He was born in Shenkora (then Shoa, Ethiopia) on April 19th 1933. From 1945 to 1951 he visited Trinity School in Addis Abeba. He graduated from the Coptic Theological College, Cairo, Egypt with a B.D. in 1957, from the American University in Cairo, with a B.A. in 1957, and from the Eberhard Karls Universität Tübingen, with a Ph.D. in Semitic Philology, in 1962.
Getachew has always been controversial.
How Getachew Haile was paralyzed
By Amy Bowen , April 8, 2007
St. Cloud Times
Is this Dr. Getatchew Haile? the caller asks.
Yes, Getatchew answers into the telephone.
Can I come over and talk to you?, the voice asks.
Why and about what?, Getatchew asks, skeptical.
It’s Oct. 4, 1975. Getatchew is at home in the Ethiopian capital city of Addis Ababa. He knows the dictatorship government sees him, an outspoken critic, as a threat.
While his infant daughter sleeps in her crib and the rest of his family is at a party, Getatchew loads a .45-caliber revolver. It’s dinner time — 5 p.m.
Two men, one in a military uniform, see Getatchew waiting at his home’s gate with his revolver. They scurry away to call for assistance.
A group of 50 to 100 soldiers surround the home. Getatchew hears the whistle of bullets pass his ears and fires back.
Later he finds out the military shot 4,000 bullets into his house and considered demolishing it during the attack.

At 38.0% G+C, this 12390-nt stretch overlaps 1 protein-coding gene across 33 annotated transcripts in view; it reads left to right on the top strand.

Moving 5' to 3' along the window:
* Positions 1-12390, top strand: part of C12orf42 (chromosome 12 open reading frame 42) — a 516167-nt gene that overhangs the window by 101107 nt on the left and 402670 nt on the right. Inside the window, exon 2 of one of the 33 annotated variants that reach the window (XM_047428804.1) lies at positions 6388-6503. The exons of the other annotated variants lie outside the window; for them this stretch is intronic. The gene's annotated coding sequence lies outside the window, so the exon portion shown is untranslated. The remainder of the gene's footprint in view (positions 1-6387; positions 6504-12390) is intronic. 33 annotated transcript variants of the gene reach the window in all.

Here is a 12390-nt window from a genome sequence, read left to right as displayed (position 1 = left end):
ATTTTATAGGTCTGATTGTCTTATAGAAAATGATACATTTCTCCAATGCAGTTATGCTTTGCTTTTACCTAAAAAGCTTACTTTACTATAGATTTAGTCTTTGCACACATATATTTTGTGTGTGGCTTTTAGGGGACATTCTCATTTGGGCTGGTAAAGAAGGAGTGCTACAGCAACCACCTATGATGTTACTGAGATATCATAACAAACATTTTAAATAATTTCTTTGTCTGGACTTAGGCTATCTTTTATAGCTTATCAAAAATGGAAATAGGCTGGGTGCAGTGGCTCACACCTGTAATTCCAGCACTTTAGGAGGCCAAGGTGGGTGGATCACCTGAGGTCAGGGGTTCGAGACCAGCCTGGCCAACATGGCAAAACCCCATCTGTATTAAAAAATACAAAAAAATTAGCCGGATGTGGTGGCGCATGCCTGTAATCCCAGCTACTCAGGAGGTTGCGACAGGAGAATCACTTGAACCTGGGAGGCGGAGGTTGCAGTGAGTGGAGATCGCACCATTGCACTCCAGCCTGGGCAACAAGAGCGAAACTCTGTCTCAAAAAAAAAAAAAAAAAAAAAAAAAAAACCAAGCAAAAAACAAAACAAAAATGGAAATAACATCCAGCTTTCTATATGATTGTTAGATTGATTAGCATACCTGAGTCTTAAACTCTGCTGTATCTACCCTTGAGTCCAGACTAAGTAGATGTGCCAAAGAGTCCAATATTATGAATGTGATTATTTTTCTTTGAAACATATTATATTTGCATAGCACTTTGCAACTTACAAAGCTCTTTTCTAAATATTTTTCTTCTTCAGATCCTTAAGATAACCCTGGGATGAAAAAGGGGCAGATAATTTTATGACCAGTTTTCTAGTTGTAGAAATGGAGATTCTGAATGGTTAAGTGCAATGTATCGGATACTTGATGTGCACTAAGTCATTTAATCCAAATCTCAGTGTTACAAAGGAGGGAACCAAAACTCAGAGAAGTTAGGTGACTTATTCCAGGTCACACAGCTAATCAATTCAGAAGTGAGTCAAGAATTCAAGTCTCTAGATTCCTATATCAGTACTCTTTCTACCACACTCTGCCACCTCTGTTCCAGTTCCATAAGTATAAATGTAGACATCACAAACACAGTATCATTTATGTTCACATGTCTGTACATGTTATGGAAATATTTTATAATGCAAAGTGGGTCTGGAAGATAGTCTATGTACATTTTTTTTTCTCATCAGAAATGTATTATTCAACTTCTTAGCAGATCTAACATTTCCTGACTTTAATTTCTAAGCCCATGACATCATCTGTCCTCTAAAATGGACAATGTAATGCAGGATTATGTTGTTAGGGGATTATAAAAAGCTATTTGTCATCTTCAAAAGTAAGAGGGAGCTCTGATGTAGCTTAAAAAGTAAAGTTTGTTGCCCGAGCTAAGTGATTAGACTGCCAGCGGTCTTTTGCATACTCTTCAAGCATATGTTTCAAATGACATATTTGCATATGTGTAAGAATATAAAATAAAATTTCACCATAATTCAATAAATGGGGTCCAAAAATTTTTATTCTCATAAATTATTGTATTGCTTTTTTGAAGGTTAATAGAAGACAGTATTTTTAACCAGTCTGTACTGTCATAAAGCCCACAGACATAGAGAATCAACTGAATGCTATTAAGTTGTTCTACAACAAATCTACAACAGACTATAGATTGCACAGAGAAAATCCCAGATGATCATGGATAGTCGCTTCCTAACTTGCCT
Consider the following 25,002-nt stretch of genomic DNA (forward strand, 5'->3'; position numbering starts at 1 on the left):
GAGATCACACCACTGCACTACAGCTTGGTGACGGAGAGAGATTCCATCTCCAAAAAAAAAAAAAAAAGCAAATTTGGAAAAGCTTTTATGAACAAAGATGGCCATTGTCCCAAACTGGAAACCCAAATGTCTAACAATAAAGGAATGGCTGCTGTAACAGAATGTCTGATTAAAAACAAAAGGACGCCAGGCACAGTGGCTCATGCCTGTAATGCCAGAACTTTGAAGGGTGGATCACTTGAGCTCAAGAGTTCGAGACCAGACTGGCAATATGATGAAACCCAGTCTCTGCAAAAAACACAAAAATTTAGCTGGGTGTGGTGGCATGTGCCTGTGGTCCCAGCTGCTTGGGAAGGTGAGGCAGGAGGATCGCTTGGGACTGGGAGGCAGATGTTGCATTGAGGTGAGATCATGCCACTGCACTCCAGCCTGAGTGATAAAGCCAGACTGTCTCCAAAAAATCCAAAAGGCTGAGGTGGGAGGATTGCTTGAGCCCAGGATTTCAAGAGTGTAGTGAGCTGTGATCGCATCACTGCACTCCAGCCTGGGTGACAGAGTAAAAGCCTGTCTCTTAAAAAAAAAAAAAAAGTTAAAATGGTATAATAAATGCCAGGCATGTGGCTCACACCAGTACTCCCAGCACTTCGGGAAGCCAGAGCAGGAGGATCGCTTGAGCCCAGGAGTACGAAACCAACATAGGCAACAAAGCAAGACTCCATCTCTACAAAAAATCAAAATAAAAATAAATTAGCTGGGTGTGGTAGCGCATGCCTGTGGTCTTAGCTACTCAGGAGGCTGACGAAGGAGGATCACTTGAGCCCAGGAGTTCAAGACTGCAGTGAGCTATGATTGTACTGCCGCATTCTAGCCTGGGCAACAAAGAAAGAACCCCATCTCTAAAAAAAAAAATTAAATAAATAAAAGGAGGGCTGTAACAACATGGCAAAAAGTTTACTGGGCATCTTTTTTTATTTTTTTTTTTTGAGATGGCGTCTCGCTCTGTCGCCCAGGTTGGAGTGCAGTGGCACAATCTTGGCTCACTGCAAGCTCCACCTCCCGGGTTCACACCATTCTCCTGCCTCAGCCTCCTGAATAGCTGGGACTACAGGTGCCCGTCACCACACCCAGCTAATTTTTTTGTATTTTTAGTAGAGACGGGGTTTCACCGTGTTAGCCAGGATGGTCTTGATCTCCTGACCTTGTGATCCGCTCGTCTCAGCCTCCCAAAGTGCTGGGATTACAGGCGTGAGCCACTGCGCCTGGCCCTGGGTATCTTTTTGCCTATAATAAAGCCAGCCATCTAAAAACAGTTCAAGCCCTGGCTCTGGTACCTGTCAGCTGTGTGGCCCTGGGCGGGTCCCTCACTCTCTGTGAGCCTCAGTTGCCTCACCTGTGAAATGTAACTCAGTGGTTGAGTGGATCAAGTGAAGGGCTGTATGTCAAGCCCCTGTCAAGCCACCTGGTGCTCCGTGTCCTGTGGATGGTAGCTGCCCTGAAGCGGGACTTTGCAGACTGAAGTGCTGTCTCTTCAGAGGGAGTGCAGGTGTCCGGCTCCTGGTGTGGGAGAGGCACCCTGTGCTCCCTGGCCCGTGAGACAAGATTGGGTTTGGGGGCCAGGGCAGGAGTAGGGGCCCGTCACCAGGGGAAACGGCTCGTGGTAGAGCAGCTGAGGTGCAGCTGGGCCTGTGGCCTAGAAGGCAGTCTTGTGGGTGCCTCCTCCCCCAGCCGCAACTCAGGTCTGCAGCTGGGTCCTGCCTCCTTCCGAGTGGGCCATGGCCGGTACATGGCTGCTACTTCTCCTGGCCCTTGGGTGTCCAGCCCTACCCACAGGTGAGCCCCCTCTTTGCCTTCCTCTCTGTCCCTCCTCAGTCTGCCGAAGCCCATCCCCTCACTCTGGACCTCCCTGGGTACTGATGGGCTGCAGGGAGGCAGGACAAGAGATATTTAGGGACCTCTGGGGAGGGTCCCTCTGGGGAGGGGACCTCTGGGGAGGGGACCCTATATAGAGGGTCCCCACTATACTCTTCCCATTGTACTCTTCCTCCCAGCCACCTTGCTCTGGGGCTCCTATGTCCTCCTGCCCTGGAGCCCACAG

Getatchew runs out of ammunition. He tries to climb over the garden wall to escape.
He feels a bullet hit his back. He falls. A man with steel-toe boots kicks him in the head.
Where are the rest of them? he demands.
It’s just me, Getatchew utters, his mouth full of blood.
The man doesn’t believe him. He keeps kicking.
The military doesn’t know if they should leave Getatchew to die or take him to jail. The men shove him onto a truck bed and take him to the hospital.
That is the last time Getatchew sees his home in Ethiopia.
‘Like a movie’
The attack, and the incriminations that followed, pushed Getatchew out of his homeland, but his ties to a religious library brought him to a new home at St. John’s University.
Getatchew, now 75 and retired, sits in his lake home in Avon. He’s made Central Minnesota his home since 1976 — raising a family, working at the Hill Museum & Manuscript Library in Collegeville for about 22 years and voicing his opposition to the communist influence on the Ethiopian government.